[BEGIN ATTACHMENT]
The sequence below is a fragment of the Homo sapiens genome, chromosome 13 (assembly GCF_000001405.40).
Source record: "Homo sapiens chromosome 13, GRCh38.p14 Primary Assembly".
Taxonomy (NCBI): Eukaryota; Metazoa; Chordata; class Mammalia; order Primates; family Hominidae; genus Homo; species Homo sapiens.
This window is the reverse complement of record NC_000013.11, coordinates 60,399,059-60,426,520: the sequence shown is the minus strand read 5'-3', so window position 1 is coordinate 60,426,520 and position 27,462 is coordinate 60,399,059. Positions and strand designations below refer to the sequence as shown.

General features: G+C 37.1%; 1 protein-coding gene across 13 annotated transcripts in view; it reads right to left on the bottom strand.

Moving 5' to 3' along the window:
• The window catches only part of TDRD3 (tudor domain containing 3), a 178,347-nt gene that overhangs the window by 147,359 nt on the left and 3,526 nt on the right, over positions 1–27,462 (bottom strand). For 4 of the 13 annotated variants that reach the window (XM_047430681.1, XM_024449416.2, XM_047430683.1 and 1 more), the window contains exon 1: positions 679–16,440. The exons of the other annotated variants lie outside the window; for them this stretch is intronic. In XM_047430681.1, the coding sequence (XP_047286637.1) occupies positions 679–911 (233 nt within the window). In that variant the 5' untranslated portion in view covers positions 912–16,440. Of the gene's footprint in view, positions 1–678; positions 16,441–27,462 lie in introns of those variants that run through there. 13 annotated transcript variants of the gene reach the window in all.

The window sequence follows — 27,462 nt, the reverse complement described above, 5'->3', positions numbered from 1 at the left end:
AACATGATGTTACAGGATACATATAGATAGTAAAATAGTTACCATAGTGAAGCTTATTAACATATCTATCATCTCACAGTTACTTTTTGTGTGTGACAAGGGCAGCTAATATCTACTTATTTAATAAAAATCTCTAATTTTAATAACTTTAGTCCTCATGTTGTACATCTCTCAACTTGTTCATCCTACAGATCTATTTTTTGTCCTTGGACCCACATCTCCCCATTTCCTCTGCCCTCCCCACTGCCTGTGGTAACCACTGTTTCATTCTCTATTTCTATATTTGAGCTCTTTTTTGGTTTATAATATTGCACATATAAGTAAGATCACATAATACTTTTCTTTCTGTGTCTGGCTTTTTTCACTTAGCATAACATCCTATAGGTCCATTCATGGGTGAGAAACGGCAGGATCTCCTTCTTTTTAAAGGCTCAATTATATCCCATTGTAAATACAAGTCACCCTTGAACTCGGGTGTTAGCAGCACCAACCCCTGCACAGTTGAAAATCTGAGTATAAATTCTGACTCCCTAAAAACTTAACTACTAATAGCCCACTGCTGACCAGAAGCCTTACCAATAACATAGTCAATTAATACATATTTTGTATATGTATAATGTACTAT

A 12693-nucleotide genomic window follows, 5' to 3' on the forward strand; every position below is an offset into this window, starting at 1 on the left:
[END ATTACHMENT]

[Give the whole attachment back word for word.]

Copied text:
The sequence below is a fragment of the Homo sapiens genome, chromosome 13 (assembly GCF_000001405.40).
Source record: "Homo sapiens chromosome 13, GRCh38.p14 Primary Assembly".
Taxonomy (NCBI): Eukaryota; Metazoa; Chordata; class Mammalia; order Primates; family Hominidae; genus Homo; species Homo sapiens.
This window is the reverse complement of record NC_000013.11, coordinates 60,399,059-60,426,520: the sequence shown is the minus strand read 5'-3', so window position 1 is coordinate 60,426,520 and position 27,462 is coordinate 60,399,059. Positions and strand designations below refer to the sequence as shown.

General features: G+C 37.1%; 1 protein-coding gene across 13 annotated transcripts in view; it reads right to left on the bottom strand.

Moving 5' to 3' along the window:
• The window catches only part of TDRD3 (tudor domain containing 3), a 178,347-nt gene that overhangs the window by 147,359 nt on the left and 3,526 nt on the right, over positions 1–27,462 (bottom strand). For 4 of the 13 annotated variants that reach the window (XM_047430681.1, XM_024449416.2, XM_047430683.1 and 1 more), the window contains exon 1: positions 679–16,440. The exons of the other annotated variants lie outside the window; for them this stretch is intronic. In XM_047430681.1, the coding sequence (XP_047286637.1) occupies positions 679–911 (233 nt within the window). In that variant the 5' untranslated portion in view covers positions 912–16,440. Of the gene's footprint in view, positions 1–678; positions 16,441–27,462 lie in introns of those variants that run through there. 13 annotated transcript variants of the gene reach the window in all.

The window sequence follows — 27,462 nt, the reverse complement described above, 5'->3', positions numbered from 1 at the left end:
AACATGATGTTACAGGATACATATAGATAGTAAAATAGTTACCATAGTGAAGCTTATTAACATATCTATCATCTCACAGTTACTTTTTGTGTGTGACAAGGGCAGCTAATATCTACTTATTTAATAAAAATCTCTAATTTTAATAACTTTAGTCCTCATGTTGTACATCTCTCAACTTGTTCATCCTACAGATCTATTTTTTGTCCTTGGACCCACATCTCCCCATTTCCTCTGCCCTCCCCACTGCCTGTGGTAACCACTGTTTCATTCTCTATTTCTATATTTGAGCTCTTTTTTGGTTTATAATATTGCACATATAAGTAAGATCACATAATACTTTTCTTTCTGTGTCTGGCTTTTTTCACTTAGCATAACATCCTATAGGTCCATTCATGGGTGAGAAACGGCAGGATCTCCTTCTTTTTAAAGGCTCAATTATATCCCATTGTAAATACAAGTCACCCTTGAACTCGGGTGTTAGCAGCACCAACCCCTGCACAGTTGAAAATCTGAGTATAAATTCTGACTCCCTAAAAACTTAACTACTAATAGCCCACTGCTGACCAGAAGCCTTACCAATAACATAGTCAATTAATACATATTTTGTATATGTATAATGTACTAT

A 12693-nucleotide genomic window follows, 5' to 3' on the forward strand; every position below is an offset into this window, starting at 1 on the left: